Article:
Governments must be held accountable; officials who had the power to set and enforce rules more often than not catered to special interests and were concerned more with increasing their personal fortunes or being re-elected rather than the welfare of their constituents as a whole.  In addition, governments of oceanic countries failed and continue to fail to form alliances and protect their marine resources including what we now know to be widely migrating fish species that are confined by no border or boundary.

And, lastly, we the constituents of these governments; we who stood by and did not speak up as greedy commercial fisheries lobbyists coerced willing politicians, plying them with free trips to locales like Tokyo where they were treated as VIPs and enjoyed free lodging in 5-star hotels, obligating them to sign whaling and fishing agreements.  We are also guilty, we who habitually fail to see that our seas and their diminishing bounties affect us all rather than only those who live along the coasts and make their living there.

Significant changes in the way we view our oceans and the life within are beginning to occur.  The devastating practice of bottom trawling is being targeted by the United Nations as well as many scientific and environmental groups.  Scientists more concerned with science than ego are proving old theories wrong. Dr. Barbara Block of Stanford University recently disproved the separate populations theory under which ICCAT, the International Commission for the Conservation of Atlantic Tuna, managed tuna catches for almost 40 years—40 years which saw the Blue Fin’s population drop almost 80%.

Governments, albeit much too slowly and still too heavily influenced by  lobbyists, are beginning to form alliances with neighboring countries and are setting up multi-nation marine environmental and fisheries committees to establish mutually beneficial catch limits and catch methods.

Estimates from the Food and Agricultural Organization of the United Nations state that 25-30% of all seafood consumed today comes from aquaculture while wild caught fisheries have fallen slightly over 3% in the past 10 years.  A determination as to whether the decline in caught fisheries is due to the decline in fish populations or from better management remains to be seen.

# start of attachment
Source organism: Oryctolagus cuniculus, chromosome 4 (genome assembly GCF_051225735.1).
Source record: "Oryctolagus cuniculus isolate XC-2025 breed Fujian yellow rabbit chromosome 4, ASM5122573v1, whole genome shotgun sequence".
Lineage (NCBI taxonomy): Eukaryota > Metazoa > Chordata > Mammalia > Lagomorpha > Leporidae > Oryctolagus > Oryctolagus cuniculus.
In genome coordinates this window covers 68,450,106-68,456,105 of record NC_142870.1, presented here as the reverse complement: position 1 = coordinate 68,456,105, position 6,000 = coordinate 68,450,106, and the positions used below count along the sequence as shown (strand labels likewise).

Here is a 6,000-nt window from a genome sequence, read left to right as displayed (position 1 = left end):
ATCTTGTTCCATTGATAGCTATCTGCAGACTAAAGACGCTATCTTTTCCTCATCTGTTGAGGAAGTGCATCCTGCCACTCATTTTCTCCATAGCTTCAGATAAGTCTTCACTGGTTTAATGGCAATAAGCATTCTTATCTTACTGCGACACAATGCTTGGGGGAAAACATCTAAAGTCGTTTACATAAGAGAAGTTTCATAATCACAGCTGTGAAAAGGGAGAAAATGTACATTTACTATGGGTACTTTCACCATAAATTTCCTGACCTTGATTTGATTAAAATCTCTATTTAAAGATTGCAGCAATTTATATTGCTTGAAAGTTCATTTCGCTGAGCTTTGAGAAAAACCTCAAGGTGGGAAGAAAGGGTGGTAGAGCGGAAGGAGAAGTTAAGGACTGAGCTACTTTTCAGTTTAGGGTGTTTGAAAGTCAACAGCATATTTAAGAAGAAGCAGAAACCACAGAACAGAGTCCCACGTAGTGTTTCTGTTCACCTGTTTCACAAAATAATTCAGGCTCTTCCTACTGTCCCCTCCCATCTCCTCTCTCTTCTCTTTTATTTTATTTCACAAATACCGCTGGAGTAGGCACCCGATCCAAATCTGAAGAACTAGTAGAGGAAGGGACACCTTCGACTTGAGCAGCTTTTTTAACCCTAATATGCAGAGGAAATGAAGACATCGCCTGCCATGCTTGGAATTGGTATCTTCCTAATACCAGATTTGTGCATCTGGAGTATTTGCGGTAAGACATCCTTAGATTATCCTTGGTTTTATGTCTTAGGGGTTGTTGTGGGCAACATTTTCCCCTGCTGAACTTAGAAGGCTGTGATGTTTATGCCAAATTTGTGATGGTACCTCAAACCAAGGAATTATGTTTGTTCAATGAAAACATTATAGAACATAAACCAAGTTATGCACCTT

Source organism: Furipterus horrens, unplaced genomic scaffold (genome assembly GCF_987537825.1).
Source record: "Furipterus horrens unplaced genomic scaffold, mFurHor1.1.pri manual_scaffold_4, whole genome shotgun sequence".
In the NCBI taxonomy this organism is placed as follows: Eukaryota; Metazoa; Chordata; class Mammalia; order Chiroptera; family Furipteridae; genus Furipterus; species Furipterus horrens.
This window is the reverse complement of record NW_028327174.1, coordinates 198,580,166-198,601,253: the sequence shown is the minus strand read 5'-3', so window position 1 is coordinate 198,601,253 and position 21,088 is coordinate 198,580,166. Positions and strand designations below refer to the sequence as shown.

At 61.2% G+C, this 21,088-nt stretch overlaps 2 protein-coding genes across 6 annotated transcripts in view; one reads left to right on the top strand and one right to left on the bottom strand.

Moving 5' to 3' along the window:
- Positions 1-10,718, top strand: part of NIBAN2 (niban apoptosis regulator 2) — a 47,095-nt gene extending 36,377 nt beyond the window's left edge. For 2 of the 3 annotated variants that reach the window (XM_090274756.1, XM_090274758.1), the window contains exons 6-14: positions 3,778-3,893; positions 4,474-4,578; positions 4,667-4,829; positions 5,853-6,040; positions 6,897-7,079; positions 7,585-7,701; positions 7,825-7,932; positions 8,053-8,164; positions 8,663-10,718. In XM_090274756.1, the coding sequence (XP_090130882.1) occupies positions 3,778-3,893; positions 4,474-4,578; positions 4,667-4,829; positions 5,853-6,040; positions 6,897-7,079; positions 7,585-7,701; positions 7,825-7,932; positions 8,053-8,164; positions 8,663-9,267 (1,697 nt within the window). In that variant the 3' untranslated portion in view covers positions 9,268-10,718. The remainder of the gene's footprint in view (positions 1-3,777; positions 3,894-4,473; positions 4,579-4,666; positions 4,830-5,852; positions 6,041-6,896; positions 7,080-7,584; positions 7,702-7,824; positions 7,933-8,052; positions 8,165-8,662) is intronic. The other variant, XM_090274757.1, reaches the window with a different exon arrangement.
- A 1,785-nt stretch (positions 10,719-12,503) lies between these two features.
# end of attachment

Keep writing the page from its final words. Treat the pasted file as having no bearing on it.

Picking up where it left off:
Consumers are very slowly becoming more aware and better educated regarding the consumption of seafood; gaining knowledge of destructive fishing practices but also the risks from eating species taken from polluted waters.  We, as consumers, hold the key to better management, cooperation between governments, the growing aquaculture industry, and, ultimately, the preservation of our life-giving oceans.

Sustainability in Commercial Fishing Series

Becky Bauer takes an in depth look at today’s Commercial Fishing…

After many years of debate, the dogged determination of environmental groups, and scientific studies, the cause of many large-scale disasters—killing floods and landslides, starvation from lack of topsoil in which to grow food, air and water degradation—is now recognized as a threat to global security. This threat is the clear cutting of forests throughout the world.

I am certain you are wondering what clear cutting has to do with commercial fishing. A recent study conducted by Dr. Les Watling of the Darling Marine Center at the University of Maine states that commercial bottom trawling and dredging destroys 150 times more sea bottom than clear cutting destroys forests per year. 150 x 16m = 2400m acres of sea bottom per year; 2,400,000,000 acres, a number so large as to be almost incomprehensible.

Take a walk with us and begin to understand the repercussions of our actions…  AWARENESS and Understanding are the keys to sustainability.

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Becky Bauer is a scuba instructor and award-winning journalist covering the marine environment in the Caribbean. She is a contributing photographer to NOAA.